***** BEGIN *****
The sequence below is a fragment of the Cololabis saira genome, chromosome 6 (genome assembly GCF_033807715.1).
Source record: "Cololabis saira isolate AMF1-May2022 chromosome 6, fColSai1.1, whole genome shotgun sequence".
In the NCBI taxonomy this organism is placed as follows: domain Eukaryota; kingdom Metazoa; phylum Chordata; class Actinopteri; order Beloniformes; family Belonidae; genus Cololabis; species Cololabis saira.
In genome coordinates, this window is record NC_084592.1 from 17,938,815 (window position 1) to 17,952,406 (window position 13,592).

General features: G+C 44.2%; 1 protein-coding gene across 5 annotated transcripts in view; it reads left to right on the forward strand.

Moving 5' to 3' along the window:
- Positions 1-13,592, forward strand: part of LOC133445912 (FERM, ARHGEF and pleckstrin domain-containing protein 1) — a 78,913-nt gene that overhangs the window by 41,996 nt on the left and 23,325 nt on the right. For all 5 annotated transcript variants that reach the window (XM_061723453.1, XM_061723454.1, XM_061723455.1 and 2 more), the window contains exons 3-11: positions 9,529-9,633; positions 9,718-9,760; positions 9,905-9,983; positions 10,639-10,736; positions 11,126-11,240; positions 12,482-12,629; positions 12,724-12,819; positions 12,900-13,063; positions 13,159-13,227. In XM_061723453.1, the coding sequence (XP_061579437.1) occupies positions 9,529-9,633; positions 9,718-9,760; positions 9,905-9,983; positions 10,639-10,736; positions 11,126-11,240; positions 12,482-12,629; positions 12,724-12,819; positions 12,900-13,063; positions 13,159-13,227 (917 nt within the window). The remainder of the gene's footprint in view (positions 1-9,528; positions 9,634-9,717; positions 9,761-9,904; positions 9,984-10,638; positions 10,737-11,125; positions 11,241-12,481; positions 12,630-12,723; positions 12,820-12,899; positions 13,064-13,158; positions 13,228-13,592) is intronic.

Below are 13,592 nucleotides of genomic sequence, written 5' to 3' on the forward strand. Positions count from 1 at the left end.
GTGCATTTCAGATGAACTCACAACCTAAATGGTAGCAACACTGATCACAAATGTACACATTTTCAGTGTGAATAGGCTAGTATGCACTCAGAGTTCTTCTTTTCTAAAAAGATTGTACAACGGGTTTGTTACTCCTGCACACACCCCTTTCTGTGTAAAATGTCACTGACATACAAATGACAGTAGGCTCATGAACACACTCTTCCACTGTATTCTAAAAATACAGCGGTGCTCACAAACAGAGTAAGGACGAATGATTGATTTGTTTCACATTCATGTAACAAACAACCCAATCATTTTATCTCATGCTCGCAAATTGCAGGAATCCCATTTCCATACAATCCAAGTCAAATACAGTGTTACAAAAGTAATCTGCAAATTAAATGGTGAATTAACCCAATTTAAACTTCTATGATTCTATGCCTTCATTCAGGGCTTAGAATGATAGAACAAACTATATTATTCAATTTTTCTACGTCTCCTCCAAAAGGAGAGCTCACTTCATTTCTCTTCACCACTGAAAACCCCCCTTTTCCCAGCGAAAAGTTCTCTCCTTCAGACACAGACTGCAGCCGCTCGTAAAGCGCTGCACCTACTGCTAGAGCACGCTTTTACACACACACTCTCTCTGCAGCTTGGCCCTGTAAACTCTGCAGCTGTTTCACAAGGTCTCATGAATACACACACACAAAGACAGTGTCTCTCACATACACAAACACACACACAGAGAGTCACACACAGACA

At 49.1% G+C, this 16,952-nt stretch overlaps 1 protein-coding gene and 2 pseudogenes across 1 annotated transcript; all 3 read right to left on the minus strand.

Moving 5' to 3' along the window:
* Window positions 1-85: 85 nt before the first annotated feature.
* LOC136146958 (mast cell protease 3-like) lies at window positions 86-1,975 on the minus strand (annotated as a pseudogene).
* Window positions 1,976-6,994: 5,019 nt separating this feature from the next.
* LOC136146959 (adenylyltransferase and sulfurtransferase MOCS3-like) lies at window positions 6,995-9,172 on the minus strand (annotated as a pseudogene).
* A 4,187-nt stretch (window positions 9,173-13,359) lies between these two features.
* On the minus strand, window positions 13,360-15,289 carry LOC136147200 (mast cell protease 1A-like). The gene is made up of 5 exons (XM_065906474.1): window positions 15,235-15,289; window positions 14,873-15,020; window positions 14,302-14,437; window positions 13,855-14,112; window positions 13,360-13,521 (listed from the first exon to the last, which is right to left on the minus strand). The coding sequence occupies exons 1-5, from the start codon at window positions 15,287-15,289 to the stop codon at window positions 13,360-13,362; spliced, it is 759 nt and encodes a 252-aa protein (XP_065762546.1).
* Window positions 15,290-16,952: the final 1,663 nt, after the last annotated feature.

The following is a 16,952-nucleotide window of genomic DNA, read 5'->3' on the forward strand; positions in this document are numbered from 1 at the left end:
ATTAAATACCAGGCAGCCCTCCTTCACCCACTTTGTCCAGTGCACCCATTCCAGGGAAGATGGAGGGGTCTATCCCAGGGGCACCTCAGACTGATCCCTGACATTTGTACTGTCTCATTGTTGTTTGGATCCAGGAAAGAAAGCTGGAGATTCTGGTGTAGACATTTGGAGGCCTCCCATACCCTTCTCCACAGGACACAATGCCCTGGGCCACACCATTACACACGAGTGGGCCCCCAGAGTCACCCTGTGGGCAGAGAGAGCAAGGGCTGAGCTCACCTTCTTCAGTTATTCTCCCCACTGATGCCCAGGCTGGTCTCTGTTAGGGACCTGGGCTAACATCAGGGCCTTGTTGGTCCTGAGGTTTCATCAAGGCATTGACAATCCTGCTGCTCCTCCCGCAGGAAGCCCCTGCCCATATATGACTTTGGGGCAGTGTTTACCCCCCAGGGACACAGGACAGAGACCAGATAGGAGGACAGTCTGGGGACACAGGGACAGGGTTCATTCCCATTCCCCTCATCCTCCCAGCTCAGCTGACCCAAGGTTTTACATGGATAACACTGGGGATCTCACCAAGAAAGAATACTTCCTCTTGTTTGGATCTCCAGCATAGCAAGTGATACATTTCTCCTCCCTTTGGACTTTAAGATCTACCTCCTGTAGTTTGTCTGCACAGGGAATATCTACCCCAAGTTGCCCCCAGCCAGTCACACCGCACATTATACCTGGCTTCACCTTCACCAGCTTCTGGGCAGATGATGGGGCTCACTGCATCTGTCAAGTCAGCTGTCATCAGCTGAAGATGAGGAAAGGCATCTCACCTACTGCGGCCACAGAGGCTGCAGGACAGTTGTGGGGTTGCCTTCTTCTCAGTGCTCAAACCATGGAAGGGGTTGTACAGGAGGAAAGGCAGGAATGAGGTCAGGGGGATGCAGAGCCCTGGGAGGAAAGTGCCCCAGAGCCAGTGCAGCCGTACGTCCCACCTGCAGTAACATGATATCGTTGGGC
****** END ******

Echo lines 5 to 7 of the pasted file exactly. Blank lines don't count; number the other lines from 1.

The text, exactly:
General features: G+C 44.2%; 1 protein-coding gene across 5 annotated transcripts in view; it reads left to right on the forward strand.

Moving 5' to 3' along the window:
- Positions 1-13,592, forward strand: part of LOC133445912 (FERM, ARHGEF and pleckstrin domain-containing protein 1) — a 78,913-nt gene that overhangs the window by 41,996 nt on the left and 23,325 nt on the right. For all 5 annotated transcript variants that reach the window (XM_061723453.1, XM_061723454.1, XM_061723455.1 and 2 more), the window contains exons 3-11: positions 9,529-9,633; positions 9,718-9,760; positions 9,905-9,983; positions 10,639-10,736; positions 11,126-11,240; positions 12,482-12,629; positions 12,724-12,819; positions 12,900-13,063; positions 13,159-13,227. In XM_061723453.1, the coding sequence (XP_061579437.1) occupies positions 9,529-9,633; positions 9,718-9,760; positions 9,905-9,983; positions 10,639-10,736; positions 11,126-11,240; positions 12,482-12,629; positions 12,724-12,819; positions 12,900-13,063; positions 13,159-13,227 (917 nt within the window). The remainder of the gene's footprint in view (positions 1-9,528; positions 9,634-9,717; positions 9,761-9,904; positions 9,984-10,638; positions 10,737-11,125; positions 11,241-12,481; positions 12,630-12,723; positions 12,820-12,899; positions 13,064-13,158; positions 13,228-13,592) is intronic.